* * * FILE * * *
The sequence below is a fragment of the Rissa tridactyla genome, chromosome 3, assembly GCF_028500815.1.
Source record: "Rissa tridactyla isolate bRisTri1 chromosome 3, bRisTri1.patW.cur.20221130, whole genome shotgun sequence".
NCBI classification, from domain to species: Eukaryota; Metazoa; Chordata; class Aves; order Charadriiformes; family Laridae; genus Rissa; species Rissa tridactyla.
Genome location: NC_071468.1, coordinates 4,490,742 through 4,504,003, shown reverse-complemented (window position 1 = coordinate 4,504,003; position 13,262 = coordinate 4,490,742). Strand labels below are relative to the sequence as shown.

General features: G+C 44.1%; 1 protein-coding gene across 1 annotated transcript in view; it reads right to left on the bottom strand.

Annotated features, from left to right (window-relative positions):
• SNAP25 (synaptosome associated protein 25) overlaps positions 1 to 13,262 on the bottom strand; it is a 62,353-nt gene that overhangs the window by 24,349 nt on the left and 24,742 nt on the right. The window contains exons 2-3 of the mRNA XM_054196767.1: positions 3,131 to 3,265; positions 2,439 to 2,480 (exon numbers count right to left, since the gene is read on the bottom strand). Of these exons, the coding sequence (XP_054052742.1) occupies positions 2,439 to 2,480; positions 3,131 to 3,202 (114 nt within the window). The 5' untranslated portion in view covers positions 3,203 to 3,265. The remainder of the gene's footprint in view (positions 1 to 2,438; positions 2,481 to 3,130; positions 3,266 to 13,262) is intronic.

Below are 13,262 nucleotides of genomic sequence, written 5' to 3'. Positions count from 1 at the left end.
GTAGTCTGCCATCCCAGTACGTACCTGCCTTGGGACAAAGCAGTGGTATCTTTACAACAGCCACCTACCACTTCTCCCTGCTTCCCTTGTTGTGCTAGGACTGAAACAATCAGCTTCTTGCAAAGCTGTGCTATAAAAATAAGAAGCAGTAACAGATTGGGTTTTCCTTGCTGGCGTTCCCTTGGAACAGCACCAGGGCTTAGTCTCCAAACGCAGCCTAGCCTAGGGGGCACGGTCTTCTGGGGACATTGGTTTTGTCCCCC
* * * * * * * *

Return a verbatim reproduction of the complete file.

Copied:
The sequence below is a fragment of the Rissa tridactyla genome, chromosome 3, assembly GCF_028500815.1.
Source record: "Rissa tridactyla isolate bRisTri1 chromosome 3, bRisTri1.patW.cur.20221130, whole genome shotgun sequence".
NCBI classification, from domain to species: Eukaryota; Metazoa; Chordata; class Aves; order Charadriiformes; family Laridae; genus Rissa; species Rissa tridactyla.
Genome location: NC_071468.1, coordinates 4,490,742 through 4,504,003, shown reverse-complemented (window position 1 = coordinate 4,504,003; position 13,262 = coordinate 4,490,742). Strand labels below are relative to the sequence as shown.

General features: G+C 44.1%; 1 protein-coding gene across 1 annotated transcript in view; it reads right to left on the bottom strand.

Annotated features, from left to right (window-relative positions):
• SNAP25 (synaptosome associated protein 25) overlaps positions 1 to 13,262 on the bottom strand; it is a 62,353-nt gene that overhangs the window by 24,349 nt on the left and 24,742 nt on the right. The window contains exons 2-3 of the mRNA XM_054196767.1: positions 3,131 to 3,265; positions 2,439 to 2,480 (exon numbers count right to left, since the gene is read on the bottom strand). Of these exons, the coding sequence (XP_054052742.1) occupies positions 2,439 to 2,480; positions 3,131 to 3,202 (114 nt within the window). The 5' untranslated portion in view covers positions 3,203 to 3,265. The remainder of the gene's footprint in view (positions 1 to 2,438; positions 2,481 to 3,130; positions 3,266 to 13,262) is intronic.

Below are 13,262 nucleotides of genomic sequence, written 5' to 3'. Positions count from 1 at the left end.
GTAGTCTGCCATCCCAGTACGTACCTGCCTTGGGACAAAGCAGTGGTATCTTTACAACAGCCACCTACCACTTCTCCCTGCTTCCCTTGTTGTGCTAGGACTGAAACAATCAGCTTCTTGCAAAGCTGTGCTATAAAAATAAGAAGCAGTAACAGATTGGGTTTTCCTTGCTGGCGTTCCCTTGGAACAGCACCAGGGCTTAGTCTCCAAACGCAGCCTAGCCTAGGGGGCACGGTCTTCTGGGGACATTGGTTTTGTCCCCC